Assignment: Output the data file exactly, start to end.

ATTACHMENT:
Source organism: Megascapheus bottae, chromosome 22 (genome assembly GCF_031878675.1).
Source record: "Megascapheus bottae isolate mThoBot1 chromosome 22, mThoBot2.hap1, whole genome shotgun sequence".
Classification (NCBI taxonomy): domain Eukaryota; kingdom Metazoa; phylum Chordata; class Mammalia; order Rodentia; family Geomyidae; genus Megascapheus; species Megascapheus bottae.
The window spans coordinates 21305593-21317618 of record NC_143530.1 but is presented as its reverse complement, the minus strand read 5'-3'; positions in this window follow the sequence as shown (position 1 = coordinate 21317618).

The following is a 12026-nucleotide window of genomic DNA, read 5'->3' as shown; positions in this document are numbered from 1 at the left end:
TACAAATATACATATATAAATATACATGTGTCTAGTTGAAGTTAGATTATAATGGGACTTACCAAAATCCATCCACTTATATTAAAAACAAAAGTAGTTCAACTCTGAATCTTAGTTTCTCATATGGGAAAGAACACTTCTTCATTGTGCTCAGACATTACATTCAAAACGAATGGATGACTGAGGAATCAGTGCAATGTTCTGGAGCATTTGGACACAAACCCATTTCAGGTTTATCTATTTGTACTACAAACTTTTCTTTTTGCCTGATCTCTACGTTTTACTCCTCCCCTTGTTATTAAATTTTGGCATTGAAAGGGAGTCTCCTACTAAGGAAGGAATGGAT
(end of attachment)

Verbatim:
Source organism: Megascapheus bottae, chromosome 22 (genome assembly GCF_031878675.1).
Source record: "Megascapheus bottae isolate mThoBot1 chromosome 22, mThoBot2.hap1, whole genome shotgun sequence".
Classification (NCBI taxonomy): domain Eukaryota; kingdom Metazoa; phylum Chordata; class Mammalia; order Rodentia; family Geomyidae; genus Megascapheus; species Megascapheus bottae.
The window spans coordinates 21305593-21317618 of record NC_143530.1 but is presented as its reverse complement, the minus strand read 5'-3'; positions in this window follow the sequence as shown (position 1 = coordinate 21317618).

The following is a 12026-nucleotide window of genomic DNA, read 5'->3' as shown; positions in this document are numbered from 1 at the left end:
TACAAATATACATATATAAATATACATGTGTCTAGTTGAAGTTAGATTATAATGGGACTTACCAAAATCCATCCACTTATATTAAAAACAAAAGTAGTTCAACTCTGAATCTTAGTTTCTCATATGGGAAAGAACACTTCTTCATTGTGCTCAGACATTACATTCAAAACGAATGGATGACTGAGGAATCAGTGCAATGTTCTGGAGCATTTGGACACAAACCCATTTCAGGTTTATCTATTTGTACTACAAACTTTTCTTTTTGCCTGATCTCTACGTTTTACTCCTCCCCTTGTTATTAAATTTTGGCATTGAAAGGGAGTCTCCTACTAAGGAAGGAATGGAT